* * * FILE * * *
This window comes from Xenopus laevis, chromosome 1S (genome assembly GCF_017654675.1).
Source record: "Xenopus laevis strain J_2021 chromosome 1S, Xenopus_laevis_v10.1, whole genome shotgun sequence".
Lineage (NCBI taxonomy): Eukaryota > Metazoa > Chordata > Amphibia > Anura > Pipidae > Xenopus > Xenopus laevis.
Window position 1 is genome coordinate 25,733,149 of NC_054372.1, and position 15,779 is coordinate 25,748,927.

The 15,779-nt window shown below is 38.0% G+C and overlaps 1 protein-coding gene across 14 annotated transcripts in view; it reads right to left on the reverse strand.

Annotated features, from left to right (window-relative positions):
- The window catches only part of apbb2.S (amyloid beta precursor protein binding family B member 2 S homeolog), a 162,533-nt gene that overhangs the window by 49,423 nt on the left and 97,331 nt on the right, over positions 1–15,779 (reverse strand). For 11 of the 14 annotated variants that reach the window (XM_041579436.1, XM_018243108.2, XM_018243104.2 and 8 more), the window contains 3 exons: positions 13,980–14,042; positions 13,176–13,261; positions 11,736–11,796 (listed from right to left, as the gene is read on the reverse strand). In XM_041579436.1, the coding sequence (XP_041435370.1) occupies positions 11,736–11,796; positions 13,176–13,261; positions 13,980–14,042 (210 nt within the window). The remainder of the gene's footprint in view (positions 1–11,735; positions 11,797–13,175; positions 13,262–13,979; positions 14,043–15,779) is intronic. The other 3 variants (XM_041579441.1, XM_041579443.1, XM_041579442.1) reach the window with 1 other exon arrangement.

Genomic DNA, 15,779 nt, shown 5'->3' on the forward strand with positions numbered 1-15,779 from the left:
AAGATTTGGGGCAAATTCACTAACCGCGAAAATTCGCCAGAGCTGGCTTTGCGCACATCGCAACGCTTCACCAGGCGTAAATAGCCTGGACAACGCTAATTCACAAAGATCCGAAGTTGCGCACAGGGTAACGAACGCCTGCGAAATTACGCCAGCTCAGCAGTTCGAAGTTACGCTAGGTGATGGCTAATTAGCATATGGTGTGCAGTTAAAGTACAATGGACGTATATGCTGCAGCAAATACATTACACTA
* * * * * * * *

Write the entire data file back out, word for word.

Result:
This window comes from Xenopus laevis, chromosome 1S (genome assembly GCF_017654675.1).
Source record: "Xenopus laevis strain J_2021 chromosome 1S, Xenopus_laevis_v10.1, whole genome shotgun sequence".
Lineage (NCBI taxonomy): Eukaryota > Metazoa > Chordata > Amphibia > Anura > Pipidae > Xenopus > Xenopus laevis.
Window position 1 is genome coordinate 25,733,149 of NC_054372.1, and position 15,779 is coordinate 25,748,927.

The 15,779-nt window shown below is 38.0% G+C and overlaps 1 protein-coding gene across 14 annotated transcripts in view; it reads right to left on the reverse strand.

Annotated features, from left to right (window-relative positions):
- The window catches only part of apbb2.S (amyloid beta precursor protein binding family B member 2 S homeolog), a 162,533-nt gene that overhangs the window by 49,423 nt on the left and 97,331 nt on the right, over positions 1–15,779 (reverse strand). For 11 of the 14 annotated variants that reach the window (XM_041579436.1, XM_018243108.2, XM_018243104.2 and 8 more), the window contains 3 exons: positions 13,980–14,042; positions 13,176–13,261; positions 11,736–11,796 (listed from right to left, as the gene is read on the reverse strand). In XM_041579436.1, the coding sequence (XP_041435370.1) occupies positions 11,736–11,796; positions 13,176–13,261; positions 13,980–14,042 (210 nt within the window). The remainder of the gene's footprint in view (positions 1–11,735; positions 11,797–13,175; positions 13,262–13,979; positions 14,043–15,779) is intronic. The other 3 variants (XM_041579441.1, XM_041579443.1, XM_041579442.1) reach the window with 1 other exon arrangement.

Genomic DNA, 15,779 nt, shown 5'->3' on the forward strand with positions numbered 1-15,779 from the left:
AAGATTTGGGGCAAATTCACTAACCGCGAAAATTCGCCAGAGCTGGCTTTGCGCACATCGCAACGCTTCACCAGGCGTAAATAGCCTGGACAACGCTAATTCACAAAGATCCGAAGTTGCGCACAGGGTAACGAACGCCTGCGAAATTACGCCAGCTCAGCAGTTCGAAGTTACGCTAGGTGATGGCTAATTAGCATATGGTGTGCAGTTAAAGTACAATGGACGTATATGCTGCAGCAAATACATTACACTA